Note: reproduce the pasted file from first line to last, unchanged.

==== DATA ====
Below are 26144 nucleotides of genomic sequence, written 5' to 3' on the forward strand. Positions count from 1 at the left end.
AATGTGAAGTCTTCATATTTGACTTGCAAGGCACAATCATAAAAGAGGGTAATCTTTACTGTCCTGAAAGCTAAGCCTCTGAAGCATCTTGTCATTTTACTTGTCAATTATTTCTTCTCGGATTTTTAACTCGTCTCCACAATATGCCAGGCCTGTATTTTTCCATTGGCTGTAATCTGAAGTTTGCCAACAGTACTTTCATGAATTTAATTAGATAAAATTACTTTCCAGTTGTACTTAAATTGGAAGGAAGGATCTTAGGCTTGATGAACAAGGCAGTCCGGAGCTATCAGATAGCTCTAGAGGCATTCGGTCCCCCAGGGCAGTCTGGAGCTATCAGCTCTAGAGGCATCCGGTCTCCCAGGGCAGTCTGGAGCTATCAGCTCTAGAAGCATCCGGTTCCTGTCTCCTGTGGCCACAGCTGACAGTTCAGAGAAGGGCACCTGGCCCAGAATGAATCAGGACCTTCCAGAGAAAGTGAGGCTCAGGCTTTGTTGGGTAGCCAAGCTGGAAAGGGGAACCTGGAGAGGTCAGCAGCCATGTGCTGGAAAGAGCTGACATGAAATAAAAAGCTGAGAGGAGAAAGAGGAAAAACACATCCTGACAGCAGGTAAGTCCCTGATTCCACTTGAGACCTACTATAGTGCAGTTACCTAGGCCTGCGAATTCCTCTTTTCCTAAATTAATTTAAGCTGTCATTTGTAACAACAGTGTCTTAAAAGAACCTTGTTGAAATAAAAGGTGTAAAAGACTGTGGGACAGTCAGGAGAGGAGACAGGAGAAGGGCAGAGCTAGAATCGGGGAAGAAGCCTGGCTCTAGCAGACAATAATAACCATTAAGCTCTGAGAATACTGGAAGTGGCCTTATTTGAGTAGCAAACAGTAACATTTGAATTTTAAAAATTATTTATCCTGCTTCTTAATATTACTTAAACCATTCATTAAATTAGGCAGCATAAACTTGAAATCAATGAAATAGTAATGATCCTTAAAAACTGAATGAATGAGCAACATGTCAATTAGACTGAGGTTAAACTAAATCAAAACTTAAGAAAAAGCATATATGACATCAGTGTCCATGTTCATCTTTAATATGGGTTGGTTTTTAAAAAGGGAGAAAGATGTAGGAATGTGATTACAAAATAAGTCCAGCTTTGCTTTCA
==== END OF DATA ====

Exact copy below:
Below are 26144 nucleotides of genomic sequence, written 5' to 3' on the forward strand. Positions count from 1 at the left end.
AATGTGAAGTCTTCATATTTGACTTGCAAGGCACAATCATAAAAGAGGGTAATCTTTACTGTCCTGAAAGCTAAGCCTCTGAAGCATCTTGTCATTTTACTTGTCAATTATTTCTTCTCGGATTTTTAACTCGTCTCCACAATATGCCAGGCCTGTATTTTTCCATTGGCTGTAATCTGAAGTTTGCCAACAGTACTTTCATGAATTTAATTAGATAAAATTACTTTCCAGTTGTACTTAAATTGGAAGGAAGGATCTTAGGCTTGATGAACAAGGCAGTCCGGAGCTATCAGATAGCTCTAGAGGCATTCGGTCCCCCAGGGCAGTCTGGAGCTATCAGCTCTAGAGGCATCCGGTCTCCCAGGGCAGTCTGGAGCTATCAGCTCTAGAAGCATCCGGTTCCTGTCTCCTGTGGCCACAGCTGACAGTTCAGAGAAGGGCACCTGGCCCAGAATGAATCAGGACCTTCCAGAGAAAGTGAGGCTCAGGCTTTGTTGGGTAGCCAAGCTGGAAAGGGGAACCTGGAGAGGTCAGCAGCCATGTGCTGGAAAGAGCTGACATGAAATAAAAAGCTGAGAGGAGAAAGAGGAAAAACACATCCTGACAGCAGGTAAGTCCCTGATTCCACTTGAGACCTACTATAGTGCAGTTACCTAGGCCTGCGAATTCCTCTTTTCCTAAATTAATTTAAGCTGTCATTTGTAACAACAGTGTCTTAAAAGAACCTTGTTGAAATAAAAGGTGTAAAAGACTGTGGGACAGTCAGGAGAGGAGACAGGAGAAGGGCAGAGCTAGAATCGGGGAAGAAGCCTGGCTCTAGCAGACAATAATAACCATTAAGCTCTGAGAATACTGGAAGTGGCCTTATTTGAGTAGCAAACAGTAACATTTGAATTTTAAAAATTATTTATCCTGCTTCTTAATATTACTTAAACCATTCATTAAATTAGGCAGCATAAACTTGAAATCAATGAAATAGTAATGATCCTTAAAAACTGAATGAATGAGCAACATGTCAATTAGACTGAGGTTAAACTAAATCAAAACTTAAGAAAAAGCATATATGACATCAGTGTCCATGTTCATCTTTAATATGGGTTGGTTTTTAAAAAGGGAGAAAGATGTAGGAATGTGATTACAAAATAAGTCCAGCTTTGCTTTCA